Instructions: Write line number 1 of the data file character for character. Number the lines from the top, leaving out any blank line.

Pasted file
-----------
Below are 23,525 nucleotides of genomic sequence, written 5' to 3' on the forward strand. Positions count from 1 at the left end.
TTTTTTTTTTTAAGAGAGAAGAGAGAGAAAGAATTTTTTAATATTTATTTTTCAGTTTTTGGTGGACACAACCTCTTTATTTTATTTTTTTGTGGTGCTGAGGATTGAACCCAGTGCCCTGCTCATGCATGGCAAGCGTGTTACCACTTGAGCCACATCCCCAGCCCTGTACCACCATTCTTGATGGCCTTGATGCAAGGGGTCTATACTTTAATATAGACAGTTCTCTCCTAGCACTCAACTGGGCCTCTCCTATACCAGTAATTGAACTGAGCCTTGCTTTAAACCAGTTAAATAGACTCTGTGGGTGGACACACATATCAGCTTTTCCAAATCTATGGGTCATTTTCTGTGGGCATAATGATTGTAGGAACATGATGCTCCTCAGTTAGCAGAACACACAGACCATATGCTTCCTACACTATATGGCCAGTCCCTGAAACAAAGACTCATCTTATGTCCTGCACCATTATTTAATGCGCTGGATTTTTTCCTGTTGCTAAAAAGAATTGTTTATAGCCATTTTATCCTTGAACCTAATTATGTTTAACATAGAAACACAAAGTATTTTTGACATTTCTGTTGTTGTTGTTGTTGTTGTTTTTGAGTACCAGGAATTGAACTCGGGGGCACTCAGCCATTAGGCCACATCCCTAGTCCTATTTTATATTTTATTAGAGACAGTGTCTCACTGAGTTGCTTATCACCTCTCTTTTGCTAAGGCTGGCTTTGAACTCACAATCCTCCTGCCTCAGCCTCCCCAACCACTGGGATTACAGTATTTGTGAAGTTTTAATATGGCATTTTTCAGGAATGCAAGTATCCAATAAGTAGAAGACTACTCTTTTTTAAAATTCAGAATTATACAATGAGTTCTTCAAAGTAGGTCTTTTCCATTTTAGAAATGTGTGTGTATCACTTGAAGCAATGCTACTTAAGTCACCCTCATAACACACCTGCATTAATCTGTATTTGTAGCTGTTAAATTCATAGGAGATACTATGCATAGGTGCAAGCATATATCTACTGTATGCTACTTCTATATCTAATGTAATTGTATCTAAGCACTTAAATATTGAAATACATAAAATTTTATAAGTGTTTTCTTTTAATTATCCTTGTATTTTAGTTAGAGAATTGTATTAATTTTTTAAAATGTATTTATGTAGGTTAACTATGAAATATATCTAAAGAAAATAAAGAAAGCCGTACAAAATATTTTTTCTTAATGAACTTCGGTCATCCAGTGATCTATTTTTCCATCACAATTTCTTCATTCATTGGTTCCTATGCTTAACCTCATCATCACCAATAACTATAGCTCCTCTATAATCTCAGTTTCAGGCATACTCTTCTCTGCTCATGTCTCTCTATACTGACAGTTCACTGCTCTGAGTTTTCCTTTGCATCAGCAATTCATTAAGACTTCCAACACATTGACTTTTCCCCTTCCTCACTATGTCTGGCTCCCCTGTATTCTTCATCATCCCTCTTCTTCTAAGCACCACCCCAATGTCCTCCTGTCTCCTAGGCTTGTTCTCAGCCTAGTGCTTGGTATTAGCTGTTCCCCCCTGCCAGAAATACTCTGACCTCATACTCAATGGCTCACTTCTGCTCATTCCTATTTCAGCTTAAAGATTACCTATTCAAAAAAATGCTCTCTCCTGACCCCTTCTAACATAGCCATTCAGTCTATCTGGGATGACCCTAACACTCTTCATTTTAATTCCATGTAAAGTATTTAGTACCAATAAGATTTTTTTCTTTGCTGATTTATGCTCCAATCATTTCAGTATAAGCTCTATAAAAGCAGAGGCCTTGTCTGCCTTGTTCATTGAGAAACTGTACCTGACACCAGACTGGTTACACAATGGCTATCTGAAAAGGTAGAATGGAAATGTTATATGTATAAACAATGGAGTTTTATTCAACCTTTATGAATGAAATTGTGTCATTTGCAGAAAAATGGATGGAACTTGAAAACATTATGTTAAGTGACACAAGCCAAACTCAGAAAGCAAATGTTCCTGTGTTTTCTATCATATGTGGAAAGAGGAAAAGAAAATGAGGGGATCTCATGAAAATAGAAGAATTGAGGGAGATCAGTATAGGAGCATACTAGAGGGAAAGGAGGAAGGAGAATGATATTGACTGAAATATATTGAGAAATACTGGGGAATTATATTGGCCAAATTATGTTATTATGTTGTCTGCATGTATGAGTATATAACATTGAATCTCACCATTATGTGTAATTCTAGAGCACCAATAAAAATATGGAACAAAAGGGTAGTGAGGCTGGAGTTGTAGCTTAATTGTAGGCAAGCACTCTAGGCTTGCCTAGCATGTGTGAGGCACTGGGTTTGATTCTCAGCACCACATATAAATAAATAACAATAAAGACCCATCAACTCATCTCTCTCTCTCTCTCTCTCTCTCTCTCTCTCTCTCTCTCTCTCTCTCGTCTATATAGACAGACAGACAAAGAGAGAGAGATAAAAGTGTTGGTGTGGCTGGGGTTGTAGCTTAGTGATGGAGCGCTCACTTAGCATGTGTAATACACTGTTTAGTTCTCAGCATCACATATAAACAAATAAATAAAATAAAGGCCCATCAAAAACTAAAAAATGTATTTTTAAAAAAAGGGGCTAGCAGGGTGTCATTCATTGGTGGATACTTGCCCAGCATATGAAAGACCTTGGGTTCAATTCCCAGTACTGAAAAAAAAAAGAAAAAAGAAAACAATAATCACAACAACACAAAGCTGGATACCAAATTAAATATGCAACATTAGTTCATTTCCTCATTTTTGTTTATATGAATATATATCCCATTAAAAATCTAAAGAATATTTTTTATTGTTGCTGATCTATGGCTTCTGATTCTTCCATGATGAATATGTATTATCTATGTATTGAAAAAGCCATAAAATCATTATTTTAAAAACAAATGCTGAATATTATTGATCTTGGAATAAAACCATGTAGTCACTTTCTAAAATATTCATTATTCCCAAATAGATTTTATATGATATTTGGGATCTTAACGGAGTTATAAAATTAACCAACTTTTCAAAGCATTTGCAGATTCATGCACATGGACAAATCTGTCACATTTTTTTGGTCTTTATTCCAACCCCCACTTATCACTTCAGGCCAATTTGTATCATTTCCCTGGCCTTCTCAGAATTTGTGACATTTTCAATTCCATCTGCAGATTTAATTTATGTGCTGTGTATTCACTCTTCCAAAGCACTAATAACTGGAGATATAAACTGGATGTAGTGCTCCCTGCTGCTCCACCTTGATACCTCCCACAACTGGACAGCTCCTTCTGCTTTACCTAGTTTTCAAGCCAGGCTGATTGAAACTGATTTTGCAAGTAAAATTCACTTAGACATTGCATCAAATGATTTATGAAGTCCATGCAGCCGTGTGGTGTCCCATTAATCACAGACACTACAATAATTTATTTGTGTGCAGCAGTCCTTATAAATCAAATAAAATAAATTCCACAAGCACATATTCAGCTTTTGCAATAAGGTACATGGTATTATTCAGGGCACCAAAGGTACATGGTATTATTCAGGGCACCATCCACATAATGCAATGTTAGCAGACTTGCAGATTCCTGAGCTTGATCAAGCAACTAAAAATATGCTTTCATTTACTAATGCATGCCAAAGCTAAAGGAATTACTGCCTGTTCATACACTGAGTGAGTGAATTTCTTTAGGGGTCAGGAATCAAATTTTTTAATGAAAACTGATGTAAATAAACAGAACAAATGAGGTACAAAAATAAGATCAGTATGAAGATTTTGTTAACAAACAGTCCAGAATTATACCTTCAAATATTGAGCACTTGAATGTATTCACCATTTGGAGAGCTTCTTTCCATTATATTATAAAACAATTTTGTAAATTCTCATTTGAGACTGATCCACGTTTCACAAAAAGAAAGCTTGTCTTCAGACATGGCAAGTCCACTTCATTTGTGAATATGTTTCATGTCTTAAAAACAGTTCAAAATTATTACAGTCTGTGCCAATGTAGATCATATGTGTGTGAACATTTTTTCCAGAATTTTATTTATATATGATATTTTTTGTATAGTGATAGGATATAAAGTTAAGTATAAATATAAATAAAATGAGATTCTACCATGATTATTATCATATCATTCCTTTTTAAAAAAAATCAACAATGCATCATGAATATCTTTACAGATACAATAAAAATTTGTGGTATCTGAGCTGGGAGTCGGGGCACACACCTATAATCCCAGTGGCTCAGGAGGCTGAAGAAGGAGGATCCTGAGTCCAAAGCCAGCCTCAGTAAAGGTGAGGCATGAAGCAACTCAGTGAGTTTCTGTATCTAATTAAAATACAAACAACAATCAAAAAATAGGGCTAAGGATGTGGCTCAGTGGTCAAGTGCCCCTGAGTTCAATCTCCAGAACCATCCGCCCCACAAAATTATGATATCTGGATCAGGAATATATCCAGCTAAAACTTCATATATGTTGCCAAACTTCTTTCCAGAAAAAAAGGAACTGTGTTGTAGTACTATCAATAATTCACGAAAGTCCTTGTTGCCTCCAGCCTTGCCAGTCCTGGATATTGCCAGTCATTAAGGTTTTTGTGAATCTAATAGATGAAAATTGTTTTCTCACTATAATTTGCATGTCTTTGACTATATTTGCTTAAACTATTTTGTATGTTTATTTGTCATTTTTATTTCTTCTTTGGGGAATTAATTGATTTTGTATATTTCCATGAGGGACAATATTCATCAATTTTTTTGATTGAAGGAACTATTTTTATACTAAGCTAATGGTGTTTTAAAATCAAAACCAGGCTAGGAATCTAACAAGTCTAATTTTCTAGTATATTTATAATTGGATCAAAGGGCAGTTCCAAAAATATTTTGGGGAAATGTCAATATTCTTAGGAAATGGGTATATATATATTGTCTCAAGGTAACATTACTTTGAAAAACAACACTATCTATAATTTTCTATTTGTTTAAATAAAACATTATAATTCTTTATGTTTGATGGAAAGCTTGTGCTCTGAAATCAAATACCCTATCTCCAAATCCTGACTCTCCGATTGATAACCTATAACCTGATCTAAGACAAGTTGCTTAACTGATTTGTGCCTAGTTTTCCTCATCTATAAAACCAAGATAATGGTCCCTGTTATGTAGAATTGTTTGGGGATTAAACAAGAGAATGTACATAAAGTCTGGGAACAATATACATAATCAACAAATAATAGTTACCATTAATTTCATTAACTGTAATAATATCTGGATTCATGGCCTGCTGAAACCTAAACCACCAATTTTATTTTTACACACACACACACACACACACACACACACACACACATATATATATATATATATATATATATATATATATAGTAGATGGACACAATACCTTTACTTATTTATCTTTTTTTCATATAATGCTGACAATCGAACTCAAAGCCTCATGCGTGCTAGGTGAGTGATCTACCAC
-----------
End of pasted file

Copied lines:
Below are 23,525 nucleotides of genomic sequence, written 5' to 3' on the forward strand. Positions count from 1 at the left end.